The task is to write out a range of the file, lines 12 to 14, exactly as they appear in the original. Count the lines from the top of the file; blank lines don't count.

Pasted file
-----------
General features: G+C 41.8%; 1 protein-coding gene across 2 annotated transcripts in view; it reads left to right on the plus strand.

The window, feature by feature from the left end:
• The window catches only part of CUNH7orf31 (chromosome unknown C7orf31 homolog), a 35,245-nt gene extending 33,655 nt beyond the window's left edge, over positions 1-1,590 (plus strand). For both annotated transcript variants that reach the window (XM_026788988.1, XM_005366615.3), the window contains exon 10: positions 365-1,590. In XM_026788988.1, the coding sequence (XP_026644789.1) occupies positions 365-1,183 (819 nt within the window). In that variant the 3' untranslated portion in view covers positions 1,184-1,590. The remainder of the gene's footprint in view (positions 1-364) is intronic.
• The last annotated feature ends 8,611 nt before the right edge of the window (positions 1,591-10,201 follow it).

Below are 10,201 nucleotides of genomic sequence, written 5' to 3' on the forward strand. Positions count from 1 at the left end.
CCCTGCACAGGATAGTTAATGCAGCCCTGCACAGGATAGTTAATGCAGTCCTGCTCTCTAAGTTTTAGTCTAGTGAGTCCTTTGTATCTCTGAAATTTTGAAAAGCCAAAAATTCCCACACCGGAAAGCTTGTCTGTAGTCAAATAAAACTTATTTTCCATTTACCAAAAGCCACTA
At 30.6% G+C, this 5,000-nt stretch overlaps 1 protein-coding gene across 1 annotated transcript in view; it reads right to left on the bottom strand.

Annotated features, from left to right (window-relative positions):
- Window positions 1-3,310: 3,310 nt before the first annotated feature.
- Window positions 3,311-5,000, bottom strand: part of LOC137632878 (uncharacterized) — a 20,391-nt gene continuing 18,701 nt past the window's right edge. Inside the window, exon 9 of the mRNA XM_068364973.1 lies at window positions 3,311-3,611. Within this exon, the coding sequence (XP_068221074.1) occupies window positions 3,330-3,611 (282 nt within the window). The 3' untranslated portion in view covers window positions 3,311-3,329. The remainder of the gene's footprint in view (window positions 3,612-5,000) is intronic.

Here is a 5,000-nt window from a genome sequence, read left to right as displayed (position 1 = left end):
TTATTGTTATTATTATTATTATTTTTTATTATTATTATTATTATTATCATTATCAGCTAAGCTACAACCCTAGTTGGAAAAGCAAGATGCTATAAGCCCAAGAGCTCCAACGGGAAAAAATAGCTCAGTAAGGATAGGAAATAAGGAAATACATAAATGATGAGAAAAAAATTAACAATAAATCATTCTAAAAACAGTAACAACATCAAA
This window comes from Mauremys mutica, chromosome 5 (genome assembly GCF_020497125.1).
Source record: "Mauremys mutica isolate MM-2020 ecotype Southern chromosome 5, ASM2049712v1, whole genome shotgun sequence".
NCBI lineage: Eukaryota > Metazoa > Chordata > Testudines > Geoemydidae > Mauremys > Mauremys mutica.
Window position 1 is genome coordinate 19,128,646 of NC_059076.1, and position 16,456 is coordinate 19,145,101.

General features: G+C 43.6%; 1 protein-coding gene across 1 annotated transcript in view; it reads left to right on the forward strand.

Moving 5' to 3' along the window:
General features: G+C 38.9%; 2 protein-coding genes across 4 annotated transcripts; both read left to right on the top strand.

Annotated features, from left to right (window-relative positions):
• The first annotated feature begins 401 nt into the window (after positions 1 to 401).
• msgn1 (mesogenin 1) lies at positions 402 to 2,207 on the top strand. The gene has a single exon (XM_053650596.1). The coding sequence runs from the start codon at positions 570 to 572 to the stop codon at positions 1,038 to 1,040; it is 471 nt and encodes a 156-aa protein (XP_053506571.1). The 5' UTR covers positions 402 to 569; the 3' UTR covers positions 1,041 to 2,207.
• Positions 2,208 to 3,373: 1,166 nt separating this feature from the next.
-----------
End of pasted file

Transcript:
TTATTGTTATTATTATTATTATTTTTTATTATTATTATTATTATTATCATTATCAGCTAAGCTACAACCCTAGTTGGAAAAGCAAGATGCTATAAGCCCAAGAGCTCCAACGGGAAAAAATAGCTCAGTAAGGATAGGAAATAAGGAAATACATAAATGATGAGAAAAAAATTAACAATAAATCATTCTAAAAACAGTAACAACATCAAA
This window comes from Mauremys mutica, chromosome 5 (genome assembly GCF_020497125.1).
Source record: "Mauremys mutica isolate MM-2020 ecotype Southern chromosome 5, ASM2049712v1, whole genome shotgun sequence".